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  1. #51

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    Quote Originally Posted by christianm77
    I t


    Again most post bop improvisers use these techniques a lot. It’s the toolkit you need for that music. It’s kind of bop rhythmic and melodic techniques applied to CST harmony.
    Can you point me to a specific player or track? Guitar? Any-other-instrument?

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  3. #52

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    Quote Originally Posted by rpjazzguitar
    Can you point me to a specific player or track? Guitar? Any-other-instrument?
    Brecker
    Mike Stern
    Joe Henderson
    Herbie Hancock etc
    even Cannonball Adderley actually

    Also the modern guys on guitar

    Kurt
    moreno
    Adam Rogers
    and so on

    etc etc

  4. #53

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    Quote Originally Posted by christianm77
    B
    I've listened to some of those guys. Seen Moreno live. Didn't remind me of Chico. Of course, that doesn't mean Moreno wasn't adapting the same theory/technique to his own style.

    I'm having trouble accepting that what I hear in Chico is commonplace, somehow. But, there is a lot of jazz that I haven't listened to.

    I might have an even harder time if somebody said something similar about Toninho Horta.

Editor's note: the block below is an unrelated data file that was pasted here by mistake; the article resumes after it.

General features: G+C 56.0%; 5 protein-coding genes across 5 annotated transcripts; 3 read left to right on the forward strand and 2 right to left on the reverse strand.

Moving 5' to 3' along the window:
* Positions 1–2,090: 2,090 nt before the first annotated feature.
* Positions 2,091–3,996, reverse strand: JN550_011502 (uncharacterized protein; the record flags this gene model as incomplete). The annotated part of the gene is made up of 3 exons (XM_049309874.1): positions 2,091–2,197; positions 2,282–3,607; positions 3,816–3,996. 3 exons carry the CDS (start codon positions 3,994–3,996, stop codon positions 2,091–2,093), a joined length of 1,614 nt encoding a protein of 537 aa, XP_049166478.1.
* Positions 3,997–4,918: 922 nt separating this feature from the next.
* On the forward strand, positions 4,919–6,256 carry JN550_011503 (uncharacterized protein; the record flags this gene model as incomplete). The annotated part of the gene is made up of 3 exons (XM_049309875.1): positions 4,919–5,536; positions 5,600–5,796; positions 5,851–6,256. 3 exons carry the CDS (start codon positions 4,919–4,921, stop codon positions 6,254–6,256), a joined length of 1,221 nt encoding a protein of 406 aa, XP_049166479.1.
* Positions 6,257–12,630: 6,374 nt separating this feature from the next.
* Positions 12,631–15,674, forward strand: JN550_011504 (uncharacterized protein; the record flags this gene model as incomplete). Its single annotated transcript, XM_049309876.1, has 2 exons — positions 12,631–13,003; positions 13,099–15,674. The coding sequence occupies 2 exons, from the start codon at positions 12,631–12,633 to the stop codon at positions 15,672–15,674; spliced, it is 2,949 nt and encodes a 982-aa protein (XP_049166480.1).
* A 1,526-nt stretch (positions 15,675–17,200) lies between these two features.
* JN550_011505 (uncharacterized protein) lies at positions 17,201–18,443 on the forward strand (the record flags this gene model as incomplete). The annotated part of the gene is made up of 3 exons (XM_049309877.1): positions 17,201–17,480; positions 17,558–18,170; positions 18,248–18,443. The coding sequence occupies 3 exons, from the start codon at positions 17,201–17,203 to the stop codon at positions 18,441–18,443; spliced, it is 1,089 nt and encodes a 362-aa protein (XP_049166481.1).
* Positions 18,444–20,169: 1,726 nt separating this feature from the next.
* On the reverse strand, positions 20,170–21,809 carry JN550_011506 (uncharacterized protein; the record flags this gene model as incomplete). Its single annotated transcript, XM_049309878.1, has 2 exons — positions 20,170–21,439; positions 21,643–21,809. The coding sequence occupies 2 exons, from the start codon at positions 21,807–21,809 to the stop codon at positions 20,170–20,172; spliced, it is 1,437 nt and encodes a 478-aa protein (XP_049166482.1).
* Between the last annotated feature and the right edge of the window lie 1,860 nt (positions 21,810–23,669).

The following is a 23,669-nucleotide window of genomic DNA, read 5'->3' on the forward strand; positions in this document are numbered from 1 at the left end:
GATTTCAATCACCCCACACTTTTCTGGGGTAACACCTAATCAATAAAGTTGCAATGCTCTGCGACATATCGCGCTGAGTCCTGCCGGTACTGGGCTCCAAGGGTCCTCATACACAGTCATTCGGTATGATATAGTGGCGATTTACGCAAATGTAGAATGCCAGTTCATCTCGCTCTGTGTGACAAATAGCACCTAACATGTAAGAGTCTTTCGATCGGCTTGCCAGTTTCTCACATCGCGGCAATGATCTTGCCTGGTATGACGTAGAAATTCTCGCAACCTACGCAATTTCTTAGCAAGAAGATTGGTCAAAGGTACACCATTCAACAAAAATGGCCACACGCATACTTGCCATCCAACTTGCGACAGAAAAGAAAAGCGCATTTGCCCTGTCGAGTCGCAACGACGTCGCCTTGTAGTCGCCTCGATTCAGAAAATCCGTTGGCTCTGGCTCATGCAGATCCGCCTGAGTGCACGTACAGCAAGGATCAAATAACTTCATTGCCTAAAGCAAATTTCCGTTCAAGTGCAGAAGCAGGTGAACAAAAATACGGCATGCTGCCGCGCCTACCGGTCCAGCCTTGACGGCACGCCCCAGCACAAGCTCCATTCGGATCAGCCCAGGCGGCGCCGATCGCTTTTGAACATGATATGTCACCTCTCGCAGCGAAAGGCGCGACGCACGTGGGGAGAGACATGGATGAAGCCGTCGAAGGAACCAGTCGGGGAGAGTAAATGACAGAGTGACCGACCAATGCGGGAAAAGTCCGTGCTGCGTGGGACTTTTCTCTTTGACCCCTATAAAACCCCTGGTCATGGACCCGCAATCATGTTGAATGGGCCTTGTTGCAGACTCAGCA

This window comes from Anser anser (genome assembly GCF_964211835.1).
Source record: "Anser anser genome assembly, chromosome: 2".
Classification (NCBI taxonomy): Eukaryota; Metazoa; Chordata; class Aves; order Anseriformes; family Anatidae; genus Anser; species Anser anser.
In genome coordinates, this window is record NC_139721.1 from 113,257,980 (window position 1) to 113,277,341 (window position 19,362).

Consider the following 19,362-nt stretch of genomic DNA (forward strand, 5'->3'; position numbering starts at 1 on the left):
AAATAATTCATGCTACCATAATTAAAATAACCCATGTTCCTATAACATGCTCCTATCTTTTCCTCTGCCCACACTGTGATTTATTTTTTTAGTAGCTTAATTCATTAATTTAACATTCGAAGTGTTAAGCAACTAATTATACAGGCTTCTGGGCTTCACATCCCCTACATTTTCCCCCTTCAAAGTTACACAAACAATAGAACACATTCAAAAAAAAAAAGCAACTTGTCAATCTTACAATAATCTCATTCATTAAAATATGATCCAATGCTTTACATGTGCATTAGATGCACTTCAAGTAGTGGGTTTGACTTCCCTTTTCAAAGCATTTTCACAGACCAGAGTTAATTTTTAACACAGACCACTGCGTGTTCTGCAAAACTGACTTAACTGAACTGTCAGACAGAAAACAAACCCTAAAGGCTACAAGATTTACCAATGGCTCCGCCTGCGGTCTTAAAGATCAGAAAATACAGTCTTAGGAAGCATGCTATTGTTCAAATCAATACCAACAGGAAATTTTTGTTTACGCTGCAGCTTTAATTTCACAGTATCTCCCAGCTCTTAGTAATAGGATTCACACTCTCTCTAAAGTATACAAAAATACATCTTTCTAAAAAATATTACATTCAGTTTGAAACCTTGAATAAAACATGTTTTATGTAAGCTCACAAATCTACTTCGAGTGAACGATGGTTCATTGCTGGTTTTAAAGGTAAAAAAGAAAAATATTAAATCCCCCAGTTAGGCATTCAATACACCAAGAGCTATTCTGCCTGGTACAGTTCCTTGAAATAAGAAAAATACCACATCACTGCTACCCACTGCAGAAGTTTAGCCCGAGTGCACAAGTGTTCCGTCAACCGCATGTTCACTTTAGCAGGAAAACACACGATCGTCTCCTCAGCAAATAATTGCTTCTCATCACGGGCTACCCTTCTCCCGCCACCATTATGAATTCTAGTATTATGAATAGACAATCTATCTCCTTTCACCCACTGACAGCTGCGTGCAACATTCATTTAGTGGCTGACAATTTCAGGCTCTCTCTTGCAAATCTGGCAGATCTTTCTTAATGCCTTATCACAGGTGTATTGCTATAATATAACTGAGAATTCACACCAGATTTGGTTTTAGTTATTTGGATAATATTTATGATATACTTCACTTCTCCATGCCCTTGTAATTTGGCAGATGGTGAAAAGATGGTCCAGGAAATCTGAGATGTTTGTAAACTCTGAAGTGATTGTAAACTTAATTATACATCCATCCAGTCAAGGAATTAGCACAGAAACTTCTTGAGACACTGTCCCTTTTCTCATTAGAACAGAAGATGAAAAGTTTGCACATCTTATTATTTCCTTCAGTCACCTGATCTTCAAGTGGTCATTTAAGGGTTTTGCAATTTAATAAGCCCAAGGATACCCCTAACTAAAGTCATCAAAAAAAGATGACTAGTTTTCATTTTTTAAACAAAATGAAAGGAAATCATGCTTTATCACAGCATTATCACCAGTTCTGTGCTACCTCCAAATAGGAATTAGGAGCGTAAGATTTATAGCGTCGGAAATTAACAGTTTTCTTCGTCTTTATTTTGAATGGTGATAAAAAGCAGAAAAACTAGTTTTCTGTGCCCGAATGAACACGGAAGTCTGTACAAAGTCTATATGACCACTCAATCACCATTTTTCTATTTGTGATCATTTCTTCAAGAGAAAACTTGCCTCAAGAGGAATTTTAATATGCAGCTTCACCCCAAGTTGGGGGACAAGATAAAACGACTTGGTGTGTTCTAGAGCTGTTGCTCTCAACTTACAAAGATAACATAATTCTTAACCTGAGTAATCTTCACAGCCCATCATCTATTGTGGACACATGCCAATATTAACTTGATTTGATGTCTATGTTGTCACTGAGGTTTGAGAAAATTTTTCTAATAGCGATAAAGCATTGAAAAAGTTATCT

It's the same 12 notes and, when you analyze the notes used in a given situation, sure, they will fit some kind of analysis. But, there's a certain magic, in my view, in the way these players put things together. I don't think the usual analysis touches that. I'm willing to be convinced, but I don't see it.

    As an aside (rant on), theoretical analysis, to one way of thinking, isn't interesting unless it produces valid predictions. In some technical areas, the models are so flexible that they can fit any data set while failing to predict anything useful. "Too many degrees of freedom" is a technical term that may be applied.

    It is either true, or partly true, that no matter what line is being analyzed, somebody will be able to explain it. A thread last year analyzed an F# against a G7, with completely plausible accounts of why it worked so well. If you can explain any note against any chord, how does that help your next solo? I think there's something about great melody that either is resistant to analysis, or, at least, I have no idea how to approach it. (rant off)

  5. #54

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    Quote Originally Posted by rpjazzguitar
    I've listened to some of those guys. Seen Moreno live. Didn't remind me of Chico. Of course, that doesn't mean Moreno wasn't adapting the same theory/technique to his own style.
    I meant in terms of chops, nothing more.

    I'm having trouble accepting that what I hear in Chico is commonplace, somehow. But, there is a lot of jazz that I haven't listened to.

    I’m not saying Chico is a commonplace musician. It’s obvious he is not.

    i mean to say - I recognise a lot of what he is doing in other players.

    i mean you could sit down with a lot of blue note eta players and see the same licks over and over, right? They all listened to the same records!

    But differences in tone, time feel and phrasing would mean they wouldn’t sound the same.

    It's the same 12 notes and, when you analyze the notes used in a given situation, sure, they will fit some kind of analysis. But, there's a certain magic, in my view, in the way these players put things together. I don't think the usual analysis touches that. I'm willing to be convinced, but I don't see it.
    i just think I’m coming at it from a different position that you think I am. When I study someone, my attitude is more ‘what can I learn from this player?’ What do I want to beg borrow or steal for my own purposes?